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Tuesday, July 17, 2012

The Study Of Lombardia

Starting our lesson on Lombardia was awesome. Michele showed us a video of Terra Madre which I had never heard of before and, as usual, I cried. It's the most amazing organization and I really felt a connection to it. Michele is full of so much information about things that really move me and it's been a great experience going to these history classes every week. Take a look here when you get time to see what Terra Madre is all about.  

We've begun studying the Slow Food movement which is interesting in and of itself. It started in 1989 and is now in 150 countries with over 100,000 members. Slow Food promotes local farmers and cultivators and connects the consumer directly to the producer. The largest goal of Slow Food is to promote biodiversity and sensory education and also to share gastronomic culture globally. It has spread so much that, in 2004, The University of Gastronomic Sciences was founded based on the Slow Food principles. In 2008, Terra Madre originated so you can see that this entire movement is huge, real and wonderful.  

Lombardia is the third largest region in Italy and it's far north bordering Switzerland. It consists of over 50% plains but there is water prevalent as well which results in richness in food. During Spanish rule, a period of decline marked the history of Lombardia because of Spanish mis-rule and general depression. This economic decline was definitely seen in the gastronomy of Lombardia. Unfortunately, my pen ran out (yeah, I'm serious) so that's all I was able to write down about good ol' Lombardia. The only gastronomic thing I could get was that polenta is the most prevalent ingredient in the region. What a fascinating study to share with you all, eh?

The interesting part of the day was that Chef Luciano Tona, prior sous chef to Gualtiero Marchesi himself and now headmaster of our school, did our demo for the day. As I've mentioned previously, Marchesi is the master innovator of cuisine in Italy and he is as important as they come in the country. Chef Tona follows his 'code' closely as you can tell in his reinvented dishes like the below poached egg, wrapped in dough and flash fried:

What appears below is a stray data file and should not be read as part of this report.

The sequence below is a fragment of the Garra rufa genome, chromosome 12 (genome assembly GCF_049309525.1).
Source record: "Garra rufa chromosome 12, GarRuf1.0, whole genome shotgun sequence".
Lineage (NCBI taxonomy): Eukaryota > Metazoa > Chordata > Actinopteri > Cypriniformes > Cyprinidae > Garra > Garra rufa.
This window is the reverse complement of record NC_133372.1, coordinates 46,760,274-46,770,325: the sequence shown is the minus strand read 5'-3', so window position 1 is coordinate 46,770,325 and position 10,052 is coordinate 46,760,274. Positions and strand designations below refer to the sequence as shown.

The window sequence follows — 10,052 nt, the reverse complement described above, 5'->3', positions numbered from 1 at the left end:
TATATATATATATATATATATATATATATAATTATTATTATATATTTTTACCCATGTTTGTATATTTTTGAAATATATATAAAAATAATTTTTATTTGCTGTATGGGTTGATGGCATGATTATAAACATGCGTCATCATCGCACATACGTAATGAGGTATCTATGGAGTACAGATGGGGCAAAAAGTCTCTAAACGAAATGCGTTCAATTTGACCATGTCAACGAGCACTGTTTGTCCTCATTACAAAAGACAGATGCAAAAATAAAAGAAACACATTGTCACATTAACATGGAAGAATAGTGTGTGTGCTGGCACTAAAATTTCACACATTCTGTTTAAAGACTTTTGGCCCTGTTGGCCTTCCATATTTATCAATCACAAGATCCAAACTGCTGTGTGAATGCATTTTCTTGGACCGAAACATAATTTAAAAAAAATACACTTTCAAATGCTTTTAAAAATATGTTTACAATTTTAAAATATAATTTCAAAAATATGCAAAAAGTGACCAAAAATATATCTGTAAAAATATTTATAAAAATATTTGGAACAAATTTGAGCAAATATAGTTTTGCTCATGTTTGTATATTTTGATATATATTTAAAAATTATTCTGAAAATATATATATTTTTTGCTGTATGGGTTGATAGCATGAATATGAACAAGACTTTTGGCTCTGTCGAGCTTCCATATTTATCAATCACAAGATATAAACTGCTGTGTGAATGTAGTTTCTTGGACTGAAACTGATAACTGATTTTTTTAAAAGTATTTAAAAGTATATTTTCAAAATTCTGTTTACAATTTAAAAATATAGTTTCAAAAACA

My favorite thing he did was freeze an oyster in liquid nitrogen, then grate it over risotto:
It was really different and certainly the first time I've ever seen something like that done. His grapefruit and cauliflower salad was also unique and very nice:
He spoke for a while about a certain fish called missoltini which is salt cured and sun dried:
Keeping with his innovative ideas, he did a take on carbonara that was extremely cool. He basically souffl├ęd an egg and set it atop the sauce using no pasta at all:
It was definitely tasty but, let's get serious...who doesn't want the pasta? Not this gal.

He did a handful of other dishes that I really enjoyed, particularly the playful and springy watercress ravioli:
This is the fat that surrounds veal kidneys! It acts as a protective barrier and I thought it was way cool, especially how it literally just peels right off when you begin to prepare it:
Way more appealing when a kidney is topped with gold, wouldn't you say:
The rest of the dishes were just ok, in my opinion. I didn't love or hate them, I just sort of felt like they didn't move me at all. Lovely to see, though:
It wasn't my favorite chef demo day but certainly exciting to see Chef Tona do his thing. He's quite an important man and, as I've said before, it's so wonderful that we have access to chefs of his caliber. It's priceless!

1 comment:

Ray Ray said...

Oh goodness! That fat! I can't get over it.